In our previous “Tagalong Trap” post we talked in general about cooperative games, what components make them “true co-op games” where both players perform active and meaningful roles. We also cited examples of how we implemented these components when designing Shadow Puppeteer.
This time, we will go more into depth about specific ways of working when developing co-op games and give examples of how this was done for Shadow Puppeteer.
Ever since Tennis for two in 1958, games designed for two or more players have been fairly common. Many games claim to be co-op, but merely offer an experience where only one player is needed to beat the game, while the other can simply “tag along.” In these games, the second player is effectively rendered superfluous and begs the question: How can we design true co-op games to avoid this “tagalong trap?”
This week we continue our series about the different Shadow Puppeteer Team Members’ “Favourite games”. This week’s post is by Anna Lena.
We wanted to let you know that this week Shadow Puppeteer is part of the Humble Weekly Bundle: Co-op 2.
This is the perfect bundle for close friends, siblings, partners and just about everyone else who enjoy playing together! It’s a great gift to show someone you’re thinking about them, or it might even be a late Valentine’s present.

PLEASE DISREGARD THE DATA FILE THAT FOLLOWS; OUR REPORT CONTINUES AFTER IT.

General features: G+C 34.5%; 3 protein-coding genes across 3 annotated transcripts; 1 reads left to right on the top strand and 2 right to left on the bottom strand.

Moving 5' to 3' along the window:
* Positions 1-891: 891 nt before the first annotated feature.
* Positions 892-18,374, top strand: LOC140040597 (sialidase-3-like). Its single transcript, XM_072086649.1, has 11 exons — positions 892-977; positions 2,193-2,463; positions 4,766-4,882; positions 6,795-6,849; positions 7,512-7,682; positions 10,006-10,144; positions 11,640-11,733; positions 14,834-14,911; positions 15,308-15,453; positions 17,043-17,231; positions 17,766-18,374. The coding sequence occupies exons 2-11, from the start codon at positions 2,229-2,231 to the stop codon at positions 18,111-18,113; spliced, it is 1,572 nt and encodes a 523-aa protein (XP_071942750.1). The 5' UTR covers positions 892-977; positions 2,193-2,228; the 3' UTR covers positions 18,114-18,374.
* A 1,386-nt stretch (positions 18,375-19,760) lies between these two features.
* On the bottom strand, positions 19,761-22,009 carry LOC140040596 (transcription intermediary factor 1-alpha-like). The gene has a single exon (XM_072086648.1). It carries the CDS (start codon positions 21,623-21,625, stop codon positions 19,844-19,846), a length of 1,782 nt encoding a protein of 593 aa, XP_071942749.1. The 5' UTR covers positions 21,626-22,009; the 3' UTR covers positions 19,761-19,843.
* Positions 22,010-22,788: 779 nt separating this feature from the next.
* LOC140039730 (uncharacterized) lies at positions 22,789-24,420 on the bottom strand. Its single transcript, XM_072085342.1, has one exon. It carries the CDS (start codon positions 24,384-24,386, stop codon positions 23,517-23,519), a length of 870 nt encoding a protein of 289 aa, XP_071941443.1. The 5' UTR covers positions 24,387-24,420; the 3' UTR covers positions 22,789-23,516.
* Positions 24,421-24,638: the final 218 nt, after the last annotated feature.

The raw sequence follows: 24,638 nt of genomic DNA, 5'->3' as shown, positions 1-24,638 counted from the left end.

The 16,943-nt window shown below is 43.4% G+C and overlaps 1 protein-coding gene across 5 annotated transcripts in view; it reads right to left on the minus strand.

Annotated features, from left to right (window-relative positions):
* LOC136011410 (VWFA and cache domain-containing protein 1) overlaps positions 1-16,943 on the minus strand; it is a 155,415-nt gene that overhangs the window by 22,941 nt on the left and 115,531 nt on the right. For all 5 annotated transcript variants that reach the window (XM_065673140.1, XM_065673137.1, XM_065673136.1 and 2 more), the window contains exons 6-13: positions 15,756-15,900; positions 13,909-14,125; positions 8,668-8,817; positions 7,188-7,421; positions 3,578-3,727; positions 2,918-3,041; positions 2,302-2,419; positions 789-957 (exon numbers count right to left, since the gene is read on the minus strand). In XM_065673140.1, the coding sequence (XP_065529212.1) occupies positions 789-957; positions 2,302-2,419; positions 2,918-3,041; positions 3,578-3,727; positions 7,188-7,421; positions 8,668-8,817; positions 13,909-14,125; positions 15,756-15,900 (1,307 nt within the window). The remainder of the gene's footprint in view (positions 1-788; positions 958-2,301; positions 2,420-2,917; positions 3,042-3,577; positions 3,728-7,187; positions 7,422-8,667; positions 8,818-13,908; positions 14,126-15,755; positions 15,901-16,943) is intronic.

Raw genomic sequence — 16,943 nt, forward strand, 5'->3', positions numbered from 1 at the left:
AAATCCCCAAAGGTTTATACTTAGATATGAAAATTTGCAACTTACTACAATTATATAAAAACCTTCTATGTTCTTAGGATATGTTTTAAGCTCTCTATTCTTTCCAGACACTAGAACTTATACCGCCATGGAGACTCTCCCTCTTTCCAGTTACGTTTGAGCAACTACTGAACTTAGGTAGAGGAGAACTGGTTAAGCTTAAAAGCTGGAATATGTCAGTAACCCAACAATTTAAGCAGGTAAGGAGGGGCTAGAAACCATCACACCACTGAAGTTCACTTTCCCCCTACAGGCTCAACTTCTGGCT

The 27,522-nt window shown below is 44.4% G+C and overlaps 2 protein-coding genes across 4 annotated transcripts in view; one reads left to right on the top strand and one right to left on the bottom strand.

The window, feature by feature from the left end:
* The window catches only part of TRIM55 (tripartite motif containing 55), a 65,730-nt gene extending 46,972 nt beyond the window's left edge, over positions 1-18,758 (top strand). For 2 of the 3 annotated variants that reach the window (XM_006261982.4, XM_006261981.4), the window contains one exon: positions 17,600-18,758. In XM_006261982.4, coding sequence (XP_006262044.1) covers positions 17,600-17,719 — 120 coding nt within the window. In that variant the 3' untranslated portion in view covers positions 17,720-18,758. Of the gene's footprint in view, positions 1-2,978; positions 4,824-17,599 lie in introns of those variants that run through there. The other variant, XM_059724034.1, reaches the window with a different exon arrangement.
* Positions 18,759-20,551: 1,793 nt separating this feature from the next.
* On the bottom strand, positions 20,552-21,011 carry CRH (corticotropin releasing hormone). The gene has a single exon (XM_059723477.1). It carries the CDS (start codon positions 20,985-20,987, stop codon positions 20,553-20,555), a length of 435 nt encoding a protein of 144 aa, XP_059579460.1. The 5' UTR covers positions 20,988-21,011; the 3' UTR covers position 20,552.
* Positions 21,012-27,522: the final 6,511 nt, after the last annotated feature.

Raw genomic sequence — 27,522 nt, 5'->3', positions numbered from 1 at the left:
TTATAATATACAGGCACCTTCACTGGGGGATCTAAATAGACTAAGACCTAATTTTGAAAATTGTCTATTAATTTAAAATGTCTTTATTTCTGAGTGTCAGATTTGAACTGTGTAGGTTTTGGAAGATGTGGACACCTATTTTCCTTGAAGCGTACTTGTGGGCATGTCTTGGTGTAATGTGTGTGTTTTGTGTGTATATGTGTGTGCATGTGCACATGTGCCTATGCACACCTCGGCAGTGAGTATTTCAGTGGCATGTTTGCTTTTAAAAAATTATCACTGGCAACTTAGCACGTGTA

Today we’re going to tell you a bit about the lights in Shadow Puppeteer. One of the central gameplay elements in the game that sets it apart from other titles is the variation in light types.
How the logic of the Shadow works, is that he is always drawn to light. He has at all times one primary light source which has a gravitational pull on him. If he falls into the light he dies, but as long as he has shadows to walk on he’s fine.
We wanted to use this to create a unique form of play with «source change». Source change is when the shadow’s gravitational pull moves from one light source to another.